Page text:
if record["eventName"].upper() in {"INSERT", "MODIFY"}:

            # primary key

            record_id = record["dynamodb"]["Keys"]["Id"]["S"]

            # init local vars

            old_email = old_is_personal = new_email = new_is_personal = None

            # new and old images

            old_image = record["dynamodb"].get("OldImage") or {}

            new_image = record["dynamodb"].get("NewImage") or {}

            # old values (optional, only on update)

            if "Email" in old_image:

                old_email = old_image["Email"]["S"]

            if "IsPersonalEmail" in old_image:

                old_is_personal = old_image["IsPersonalEmail"]["BOOL"]

            # new values

            if "Email" in new_image:

                new_email = new_image["Email"]["S"]

                new_is_personal = is_personal_email(new_email)

            # avoid recursion on update and write only if strictly needed

            if old_email != new_email and old_is_personal != new_is_personal:

                update_record(record_id, new_is_personal)

    print("Processed %s records" % len(records))

def update_record(record_id, is_personal):

    print("Updating %s: IsPersonalEmail=%s" % (record_id, is_personal))


        Key={"Id": record_id},

        UpdateExpression="SET IsPersonalEmail = :val",

        ExpressionAttributeValues={":val": is_personal or False},


def is_personal_email(email):

    domains = {"gmail.com", "outlook.com", "hotmail.com"}

    return any(email.endswith(domain) for domain in domains)

The Lambda handler is split into three functions:

  • is_personal_email: Checks whether the given email contains a commercial email domain commonly used for personal accounts

  • update_record: Updates the DynamoDB record, given an ID and a boolean value

  • lambda_handler: Analyzes the given batch of records and extracts the data for each record

Please note that the Lambda Function is invoked for every DynamoDB update, deletions included. The lambda_handler function only processes the INSERT and MODIFY records. Therefore, the main function verifies which records need to be updated based on the OldImage and NewImage record fields.

The compute logic could have been simpler, however, keep in mind the goal of the Lambda Function. It is important to design the function to reduce the amount of DynamoDB writes, and Lambda invocations. To avoid infinite recursion, the records are only updated if needed.

6. To see the timeout of the function, click the Configuration tab.

The General configuration section will be displayed and you will see a Timeout field.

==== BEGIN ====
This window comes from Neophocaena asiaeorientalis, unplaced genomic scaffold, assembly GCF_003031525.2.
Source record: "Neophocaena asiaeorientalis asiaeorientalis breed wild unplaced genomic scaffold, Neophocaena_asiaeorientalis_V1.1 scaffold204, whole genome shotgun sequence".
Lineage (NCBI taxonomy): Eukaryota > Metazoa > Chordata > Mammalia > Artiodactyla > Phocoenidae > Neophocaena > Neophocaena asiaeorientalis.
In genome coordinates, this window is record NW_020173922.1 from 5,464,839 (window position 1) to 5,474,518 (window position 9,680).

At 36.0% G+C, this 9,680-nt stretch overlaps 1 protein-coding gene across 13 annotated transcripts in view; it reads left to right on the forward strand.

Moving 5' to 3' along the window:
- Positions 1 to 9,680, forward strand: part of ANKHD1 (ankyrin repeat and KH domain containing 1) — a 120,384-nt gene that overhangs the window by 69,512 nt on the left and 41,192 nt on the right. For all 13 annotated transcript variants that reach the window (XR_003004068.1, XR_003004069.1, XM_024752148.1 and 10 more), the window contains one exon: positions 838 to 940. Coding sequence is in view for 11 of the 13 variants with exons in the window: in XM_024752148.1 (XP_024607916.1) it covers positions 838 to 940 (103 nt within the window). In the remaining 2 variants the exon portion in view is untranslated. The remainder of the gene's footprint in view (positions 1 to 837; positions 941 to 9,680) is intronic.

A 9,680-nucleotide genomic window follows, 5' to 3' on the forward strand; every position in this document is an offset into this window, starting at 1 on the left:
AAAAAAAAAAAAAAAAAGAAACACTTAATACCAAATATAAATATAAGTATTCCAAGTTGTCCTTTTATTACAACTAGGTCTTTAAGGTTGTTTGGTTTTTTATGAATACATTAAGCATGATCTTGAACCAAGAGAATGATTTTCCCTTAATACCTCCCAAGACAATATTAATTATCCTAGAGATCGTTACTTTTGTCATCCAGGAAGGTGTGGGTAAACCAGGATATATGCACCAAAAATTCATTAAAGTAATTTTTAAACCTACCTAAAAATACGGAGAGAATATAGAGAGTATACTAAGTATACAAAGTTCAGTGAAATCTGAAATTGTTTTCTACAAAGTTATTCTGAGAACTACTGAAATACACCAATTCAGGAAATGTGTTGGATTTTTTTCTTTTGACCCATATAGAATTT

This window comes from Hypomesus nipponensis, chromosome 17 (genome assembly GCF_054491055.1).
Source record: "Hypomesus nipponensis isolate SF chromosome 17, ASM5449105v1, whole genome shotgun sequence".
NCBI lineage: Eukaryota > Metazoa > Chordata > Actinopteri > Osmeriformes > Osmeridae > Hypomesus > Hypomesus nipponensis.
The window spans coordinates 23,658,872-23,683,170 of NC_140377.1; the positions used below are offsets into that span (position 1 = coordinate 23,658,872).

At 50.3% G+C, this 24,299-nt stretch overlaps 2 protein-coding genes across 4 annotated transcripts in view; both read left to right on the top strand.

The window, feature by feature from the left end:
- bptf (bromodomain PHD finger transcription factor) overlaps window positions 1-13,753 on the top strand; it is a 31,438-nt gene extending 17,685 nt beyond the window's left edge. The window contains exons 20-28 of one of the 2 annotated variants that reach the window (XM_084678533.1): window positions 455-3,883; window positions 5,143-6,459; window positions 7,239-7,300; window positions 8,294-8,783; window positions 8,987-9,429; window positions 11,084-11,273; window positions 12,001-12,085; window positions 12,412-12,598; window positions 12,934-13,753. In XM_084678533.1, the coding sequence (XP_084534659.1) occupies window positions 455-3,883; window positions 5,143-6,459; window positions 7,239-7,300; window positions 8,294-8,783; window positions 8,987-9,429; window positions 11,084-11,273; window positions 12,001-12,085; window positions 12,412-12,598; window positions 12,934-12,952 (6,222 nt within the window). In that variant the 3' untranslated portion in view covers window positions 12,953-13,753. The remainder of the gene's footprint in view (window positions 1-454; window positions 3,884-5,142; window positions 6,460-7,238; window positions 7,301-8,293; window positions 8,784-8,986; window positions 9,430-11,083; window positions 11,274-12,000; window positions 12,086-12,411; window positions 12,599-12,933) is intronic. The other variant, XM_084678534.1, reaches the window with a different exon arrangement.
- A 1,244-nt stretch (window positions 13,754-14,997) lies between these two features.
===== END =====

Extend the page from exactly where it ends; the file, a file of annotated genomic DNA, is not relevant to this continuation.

7. To change the function's timeout, click Edit, change the value of the Timeout to 1 minute, and click Save.


Given the high batch size, the timeout should be increased to 60 seconds.

Note: All other settings should be left at their defaults.

8. In the Function overview section, click Add trigger:


9. Type dynamo into the search box and click DynamoDB:


10. In the Trigger Configuration menu, input the following before clicking Add. Keep the rest of the settings as defaults:

  • DynamoDB table: Select your table name. Mine is: (CloudAcademyLabs) from the dropdown menu

  • Starting position: Select Trim horizon from the dropdown menu


1. Return to the DynamoDB Tables page.

2. Click the CloudAcademyLabs(your table) table name:


3. Click Explore table items:


4. On the Items page, in the Items returned section, click Create Item:


5. On the Create item page, click JSON to switch from the form input to a JSON input:


6. In the Attributes field, paste in the following to define your DynamoDB JSON object:


 "Id": {

  "S": "ID1"


 "Email": {

  "S": "john@example.com"



7. Click Create item at the bottom of the page:


You will return to the Items page for your DynamoDB table.

8. In the Items returned section, you will see the item you created along with an additional field IsPersonalEmail:


Since "example.com" is not in the list of commercial email domains, this email will be marked as not personal.

9. Repeat the process above to create a second item with a different email - for example, and ID - for example ID2. The new item's email will be marked as personal:


The same will happen if you modify an existing item's email: the value of IsPersonalEmail will be updated accordingly.

Troubleshooting and additional work

Please note that Email and IsPersonalEmail won't be kept in sync if you manually edit the value of IsPersonalEmail. You may want to update the Lambda Function logic to sync them in such a case as well.

You can also monitor the Lambda Function invocations and error metrics to make sure everything is working properly. The average invocation duration should be around 200ms, although this metric might increase if you create more than one item at a time. In this case, the Lambda Function will be given a batch of items to process, and the invocation will take longer in a linear fashion.

If the DynamoDB records are not updated correctly, make sure you have selected the right IAM Role for the Lambda Function or verify that the DynamoDB trigger is enabled.

Thanks for reading.